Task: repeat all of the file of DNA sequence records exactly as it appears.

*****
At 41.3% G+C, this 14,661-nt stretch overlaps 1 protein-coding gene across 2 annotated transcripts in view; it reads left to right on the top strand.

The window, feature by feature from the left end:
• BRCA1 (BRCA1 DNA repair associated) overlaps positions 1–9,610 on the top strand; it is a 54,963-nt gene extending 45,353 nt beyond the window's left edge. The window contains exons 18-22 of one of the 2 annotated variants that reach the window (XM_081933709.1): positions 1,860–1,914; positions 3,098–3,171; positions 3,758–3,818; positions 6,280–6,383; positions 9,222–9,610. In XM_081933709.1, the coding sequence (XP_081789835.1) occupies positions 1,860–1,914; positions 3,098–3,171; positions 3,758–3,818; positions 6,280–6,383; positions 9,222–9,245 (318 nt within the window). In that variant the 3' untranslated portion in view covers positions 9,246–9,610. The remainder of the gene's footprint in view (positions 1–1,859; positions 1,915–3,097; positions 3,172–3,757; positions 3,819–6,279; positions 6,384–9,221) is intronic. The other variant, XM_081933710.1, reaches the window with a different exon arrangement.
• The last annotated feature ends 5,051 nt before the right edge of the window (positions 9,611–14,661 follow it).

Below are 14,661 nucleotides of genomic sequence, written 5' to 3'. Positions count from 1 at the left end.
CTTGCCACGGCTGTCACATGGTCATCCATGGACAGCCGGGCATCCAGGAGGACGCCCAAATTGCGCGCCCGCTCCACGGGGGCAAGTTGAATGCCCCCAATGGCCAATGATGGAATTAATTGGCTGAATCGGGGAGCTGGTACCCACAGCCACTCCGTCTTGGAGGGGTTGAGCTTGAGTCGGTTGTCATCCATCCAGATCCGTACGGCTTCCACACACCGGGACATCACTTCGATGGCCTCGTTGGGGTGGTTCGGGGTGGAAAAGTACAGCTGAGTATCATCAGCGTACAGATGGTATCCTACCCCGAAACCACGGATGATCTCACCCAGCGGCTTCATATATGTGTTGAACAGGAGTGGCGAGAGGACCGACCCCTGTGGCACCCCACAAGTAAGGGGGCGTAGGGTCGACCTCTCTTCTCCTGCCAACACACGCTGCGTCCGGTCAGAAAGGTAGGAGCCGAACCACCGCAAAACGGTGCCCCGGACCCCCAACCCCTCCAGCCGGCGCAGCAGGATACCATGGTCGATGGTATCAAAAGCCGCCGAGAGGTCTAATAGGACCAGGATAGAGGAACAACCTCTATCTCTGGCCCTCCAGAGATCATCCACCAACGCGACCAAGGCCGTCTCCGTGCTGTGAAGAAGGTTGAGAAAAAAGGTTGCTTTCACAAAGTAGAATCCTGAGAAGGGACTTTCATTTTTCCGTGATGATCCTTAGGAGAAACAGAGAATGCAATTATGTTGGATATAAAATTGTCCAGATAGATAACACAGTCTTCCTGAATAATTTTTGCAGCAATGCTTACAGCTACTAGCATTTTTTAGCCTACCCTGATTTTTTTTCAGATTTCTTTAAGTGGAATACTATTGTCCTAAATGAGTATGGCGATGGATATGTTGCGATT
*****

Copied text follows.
At 41.3% G+C, this 14,661-nt stretch overlaps 1 protein-coding gene across 2 annotated transcripts in view; it reads left to right on the top strand.

The window, feature by feature from the left end:
• BRCA1 (BRCA1 DNA repair associated) overlaps positions 1–9,610 on the top strand; it is a 54,963-nt gene extending 45,353 nt beyond the window's left edge. The window contains exons 18-22 of one of the 2 annotated variants that reach the window (XM_081933709.1): positions 1,860–1,914; positions 3,098–3,171; positions 3,758–3,818; positions 6,280–6,383; positions 9,222–9,610. In XM_081933709.1, the coding sequence (XP_081789835.1) occupies positions 1,860–1,914; positions 3,098–3,171; positions 3,758–3,818; positions 6,280–6,383; positions 9,222–9,245 (318 nt within the window). In that variant the 3' untranslated portion in view covers positions 9,246–9,610. The remainder of the gene's footprint in view (positions 1–1,859; positions 1,915–3,097; positions 3,172–3,757; positions 3,819–6,279; positions 6,384–9,221) is intronic. The other variant, XM_081933710.1, reaches the window with a different exon arrangement.
• The last annotated feature ends 5,051 nt before the right edge of the window (positions 9,611–14,661 follow it).

Below are 14,661 nucleotides of genomic sequence, written 5' to 3'. Positions count from 1 at the left end.
CTTGCCACGGCTGTCACATGGTCATCCATGGACAGCCGGGCATCCAGGAGGACGCCCAAATTGCGCGCCCGCTCCACGGGGGCAAGTTGAATGCCCCCAATGGCCAATGATGGAATTAATTGGCTGAATCGGGGAGCTGGTACCCACAGCCACTCCGTCTTGGAGGGGTTGAGCTTGAGTCGGTTGTCATCCATCCAGATCCGTACGGCTTCCACACACCGGGACATCACTTCGATGGCCTCGTTGGGGTGGTTCGGGGTGGAAAAGTACAGCTGAGTATCATCAGCGTACAGATGGTATCCTACCCCGAAACCACGGATGATCTCACCCAGCGGCTTCATATATGTGTTGAACAGGAGTGGCGAGAGGACCGACCCCTGTGGCACCCCACAAGTAAGGGGGCGTAGGGTCGACCTCTCTTCTCCTGCCAACACACGCTGCGTCCGGTCAGAAAGGTAGGAGCCGAACCACCGCAAAACGGTGCCCCGGACCCCCAACCCCTCCAGCCGGCGCAGCAGGATACCATGGTCGATGGTATCAAAAGCCGCCGAGAGGTCTAATAGGACCAGGATAGAGGAACAACCTCTATCTCTGGCCCTCCAGAGATCATCCACCAACGCGACCAAGGCCGTCTCCGTGCTGTGAAGAAGGTTGAGAAAAAAGGTTGCTTTCACAAAGTAGAATCCTGAGAAGGGACTTTCATTTTTCCGTGATGATCCTTAGGAGAAACAGAGAATGCAATTATGTTGGATATAAAATTGTCCAGATAGATAACACAGTCTTCCTGAATAATTTTTGCAGCAATGCTTACAGCTACTAGCATTTTTTAGCCTACCCTGATTTTTTTTCAGATTTCTTTAAGTGGAATACTATTGTCCTAAATGAGTATGGCGATGGATATGTTGCGATT